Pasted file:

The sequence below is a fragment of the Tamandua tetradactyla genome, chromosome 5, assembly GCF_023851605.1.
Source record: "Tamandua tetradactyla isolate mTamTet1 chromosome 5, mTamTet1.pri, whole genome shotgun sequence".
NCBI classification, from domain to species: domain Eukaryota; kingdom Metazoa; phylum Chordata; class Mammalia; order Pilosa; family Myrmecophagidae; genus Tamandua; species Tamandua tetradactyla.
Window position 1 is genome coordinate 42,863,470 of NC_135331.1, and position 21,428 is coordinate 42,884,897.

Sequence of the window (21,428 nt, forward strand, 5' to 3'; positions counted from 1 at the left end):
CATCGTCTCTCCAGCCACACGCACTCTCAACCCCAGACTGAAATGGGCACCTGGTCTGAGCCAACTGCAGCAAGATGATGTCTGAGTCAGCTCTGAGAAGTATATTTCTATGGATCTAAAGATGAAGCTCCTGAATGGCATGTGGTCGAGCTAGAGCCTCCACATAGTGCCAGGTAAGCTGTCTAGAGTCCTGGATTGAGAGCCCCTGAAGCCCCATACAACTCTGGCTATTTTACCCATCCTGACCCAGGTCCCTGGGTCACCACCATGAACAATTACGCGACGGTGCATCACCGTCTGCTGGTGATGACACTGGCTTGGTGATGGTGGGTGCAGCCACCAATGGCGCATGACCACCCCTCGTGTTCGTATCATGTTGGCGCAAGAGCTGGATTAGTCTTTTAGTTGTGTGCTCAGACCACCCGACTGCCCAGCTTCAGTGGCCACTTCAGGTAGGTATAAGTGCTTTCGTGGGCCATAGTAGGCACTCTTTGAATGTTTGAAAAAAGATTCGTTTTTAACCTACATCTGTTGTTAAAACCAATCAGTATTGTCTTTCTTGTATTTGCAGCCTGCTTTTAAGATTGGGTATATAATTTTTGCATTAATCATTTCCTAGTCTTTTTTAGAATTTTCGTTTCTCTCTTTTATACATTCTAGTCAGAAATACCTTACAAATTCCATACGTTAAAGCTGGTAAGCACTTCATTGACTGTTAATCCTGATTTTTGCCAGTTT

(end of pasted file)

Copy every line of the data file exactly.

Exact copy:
The sequence below is a fragment of the Tamandua tetradactyla genome, chromosome 5, assembly GCF_023851605.1.
Source record: "Tamandua tetradactyla isolate mTamTet1 chromosome 5, mTamTet1.pri, whole genome shotgun sequence".
NCBI classification, from domain to species: domain Eukaryota; kingdom Metazoa; phylum Chordata; class Mammalia; order Pilosa; family Myrmecophagidae; genus Tamandua; species Tamandua tetradactyla.
Window position 1 is genome coordinate 42,863,470 of NC_135331.1, and position 21,428 is coordinate 42,884,897.

Sequence of the window (21,428 nt, forward strand, 5' to 3'; positions counted from 1 at the left end):
CATCGTCTCTCCAGCCACACGCACTCTCAACCCCAGACTGAAATGGGCACCTGGTCTGAGCCAACTGCAGCAAGATGATGTCTGAGTCAGCTCTGAGAAGTATATTTCTATGGATCTAAAGATGAAGCTCCTGAATGGCATGTGGTCGAGCTAGAGCCTCCACATAGTGCCAGGTAAGCTGTCTAGAGTCCTGGATTGAGAGCCCCTGAAGCCCCATACAACTCTGGCTATTTTACCCATCCTGACCCAGGTCCCTGGGTCACCACCATGAACAATTACGCGACGGTGCATCACCGTCTGCTGGTGATGACACTGGCTTGGTGATGGTGGGTGCAGCCACCAATGGCGCATGACCACCCCTCGTGTTCGTATCATGTTGGCGCAAGAGCTGGATTAGTCTTTTAGTTGTGTGCTCAGACCACCCGACTGCCCAGCTTCAGTGGCCACTTCAGGTAGGTATAAGTGCTTTCGTGGGCCATAGTAGGCACTCTTTGAATGTTTGAAAAAAGATTCGTTTTTAACCTACATCTGTTGTTAAAACCAATCAGTATTGTCTTTCTTGTATTTGCAGCCTGCTTTTAAGATTGGGTATATAATTTTTGCATTAATCATTTCCTAGTCTTTTTTAGAATTTTCGTTTCTCTCTTTTATACATTCTAGTCAGAAATACCTTACAAATTCCATACGTTAAAGCTGGTAAGCACTTCATTGACTGTTAATCCTGATTTTTGCCAGTTT